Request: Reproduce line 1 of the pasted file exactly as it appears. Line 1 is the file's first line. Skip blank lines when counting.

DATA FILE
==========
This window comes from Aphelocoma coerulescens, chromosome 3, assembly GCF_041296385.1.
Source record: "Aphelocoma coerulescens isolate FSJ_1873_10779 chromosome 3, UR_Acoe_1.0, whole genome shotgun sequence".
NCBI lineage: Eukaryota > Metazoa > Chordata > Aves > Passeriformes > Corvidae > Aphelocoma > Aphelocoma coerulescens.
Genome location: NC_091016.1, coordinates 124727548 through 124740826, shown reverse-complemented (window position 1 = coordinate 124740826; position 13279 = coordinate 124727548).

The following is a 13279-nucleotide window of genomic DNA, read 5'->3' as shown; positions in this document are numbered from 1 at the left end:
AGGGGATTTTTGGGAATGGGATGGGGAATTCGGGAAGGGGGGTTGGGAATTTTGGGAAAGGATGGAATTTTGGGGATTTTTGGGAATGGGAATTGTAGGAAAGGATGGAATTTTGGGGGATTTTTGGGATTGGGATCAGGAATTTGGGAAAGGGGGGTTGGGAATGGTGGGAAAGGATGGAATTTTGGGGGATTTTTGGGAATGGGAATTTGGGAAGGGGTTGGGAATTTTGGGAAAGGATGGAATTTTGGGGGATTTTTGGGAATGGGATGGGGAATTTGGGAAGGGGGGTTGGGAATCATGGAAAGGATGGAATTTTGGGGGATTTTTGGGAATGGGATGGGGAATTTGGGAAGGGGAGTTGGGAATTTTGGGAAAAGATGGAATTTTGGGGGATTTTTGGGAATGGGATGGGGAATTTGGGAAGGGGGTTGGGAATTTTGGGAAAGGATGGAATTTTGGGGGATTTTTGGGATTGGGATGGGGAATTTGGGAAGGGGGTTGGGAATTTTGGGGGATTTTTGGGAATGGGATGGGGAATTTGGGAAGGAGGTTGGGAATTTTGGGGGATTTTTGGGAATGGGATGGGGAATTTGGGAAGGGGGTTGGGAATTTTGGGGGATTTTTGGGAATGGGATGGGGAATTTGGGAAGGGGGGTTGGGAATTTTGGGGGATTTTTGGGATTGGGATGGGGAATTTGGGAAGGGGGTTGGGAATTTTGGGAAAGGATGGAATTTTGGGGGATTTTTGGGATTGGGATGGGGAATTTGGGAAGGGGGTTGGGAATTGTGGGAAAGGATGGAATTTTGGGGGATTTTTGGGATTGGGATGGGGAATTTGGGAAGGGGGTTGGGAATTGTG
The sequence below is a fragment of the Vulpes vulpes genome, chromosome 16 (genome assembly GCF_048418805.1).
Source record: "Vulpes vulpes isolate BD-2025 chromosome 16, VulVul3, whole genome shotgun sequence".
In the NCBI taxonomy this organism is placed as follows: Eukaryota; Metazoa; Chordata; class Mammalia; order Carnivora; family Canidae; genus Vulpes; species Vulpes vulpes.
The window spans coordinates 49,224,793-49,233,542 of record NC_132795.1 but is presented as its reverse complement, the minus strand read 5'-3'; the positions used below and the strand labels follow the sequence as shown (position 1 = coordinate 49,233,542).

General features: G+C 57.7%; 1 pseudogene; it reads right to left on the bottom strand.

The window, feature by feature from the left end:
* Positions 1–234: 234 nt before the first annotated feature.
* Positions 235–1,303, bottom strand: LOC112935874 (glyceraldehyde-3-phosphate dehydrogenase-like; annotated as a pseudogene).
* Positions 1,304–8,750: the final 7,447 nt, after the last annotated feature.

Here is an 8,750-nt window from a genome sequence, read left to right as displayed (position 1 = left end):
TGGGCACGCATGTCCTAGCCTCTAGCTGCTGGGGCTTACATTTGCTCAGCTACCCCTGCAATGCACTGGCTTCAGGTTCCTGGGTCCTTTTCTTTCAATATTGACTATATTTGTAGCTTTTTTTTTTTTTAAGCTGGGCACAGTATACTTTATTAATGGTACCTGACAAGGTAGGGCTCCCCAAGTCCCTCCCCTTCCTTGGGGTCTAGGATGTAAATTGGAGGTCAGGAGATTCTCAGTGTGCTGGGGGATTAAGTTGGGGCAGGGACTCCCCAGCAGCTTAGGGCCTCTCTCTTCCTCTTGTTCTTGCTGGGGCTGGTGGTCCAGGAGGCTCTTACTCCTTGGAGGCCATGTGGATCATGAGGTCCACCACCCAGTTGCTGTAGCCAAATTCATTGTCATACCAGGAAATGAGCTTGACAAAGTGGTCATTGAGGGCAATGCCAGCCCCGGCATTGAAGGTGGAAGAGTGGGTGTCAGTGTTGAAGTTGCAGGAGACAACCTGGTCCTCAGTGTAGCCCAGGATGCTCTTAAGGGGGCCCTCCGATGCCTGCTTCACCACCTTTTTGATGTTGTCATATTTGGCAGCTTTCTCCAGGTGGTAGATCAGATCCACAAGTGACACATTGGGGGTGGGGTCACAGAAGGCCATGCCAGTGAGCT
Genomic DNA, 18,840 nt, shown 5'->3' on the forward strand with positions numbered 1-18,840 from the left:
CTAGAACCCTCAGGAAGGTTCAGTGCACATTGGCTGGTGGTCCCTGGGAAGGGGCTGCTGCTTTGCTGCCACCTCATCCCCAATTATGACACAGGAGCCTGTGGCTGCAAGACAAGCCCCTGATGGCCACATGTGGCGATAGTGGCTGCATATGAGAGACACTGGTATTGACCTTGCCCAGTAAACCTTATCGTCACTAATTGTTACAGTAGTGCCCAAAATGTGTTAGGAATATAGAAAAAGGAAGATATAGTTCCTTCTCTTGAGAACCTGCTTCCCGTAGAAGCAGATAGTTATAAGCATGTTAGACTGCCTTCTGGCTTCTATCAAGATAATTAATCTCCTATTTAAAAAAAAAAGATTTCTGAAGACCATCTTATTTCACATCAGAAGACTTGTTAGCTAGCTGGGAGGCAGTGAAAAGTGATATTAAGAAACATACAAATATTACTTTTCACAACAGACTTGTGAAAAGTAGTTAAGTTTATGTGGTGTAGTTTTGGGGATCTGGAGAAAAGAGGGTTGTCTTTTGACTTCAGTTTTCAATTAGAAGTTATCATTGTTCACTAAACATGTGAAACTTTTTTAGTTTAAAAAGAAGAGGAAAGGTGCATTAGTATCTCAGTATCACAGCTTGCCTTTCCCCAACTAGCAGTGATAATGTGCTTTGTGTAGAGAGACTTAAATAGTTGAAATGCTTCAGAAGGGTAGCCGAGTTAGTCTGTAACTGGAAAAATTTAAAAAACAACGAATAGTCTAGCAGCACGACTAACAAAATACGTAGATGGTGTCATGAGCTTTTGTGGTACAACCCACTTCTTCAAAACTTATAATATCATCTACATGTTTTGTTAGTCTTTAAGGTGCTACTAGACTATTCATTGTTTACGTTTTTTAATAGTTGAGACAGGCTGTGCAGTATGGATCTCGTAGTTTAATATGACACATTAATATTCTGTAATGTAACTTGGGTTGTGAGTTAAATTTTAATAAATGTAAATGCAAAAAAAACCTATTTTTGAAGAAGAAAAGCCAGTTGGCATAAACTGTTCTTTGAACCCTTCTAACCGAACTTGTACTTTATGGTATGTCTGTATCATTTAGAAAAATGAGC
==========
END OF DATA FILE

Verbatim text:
This window comes from Aphelocoma coerulescens, chromosome 3, assembly GCF_041296385.1.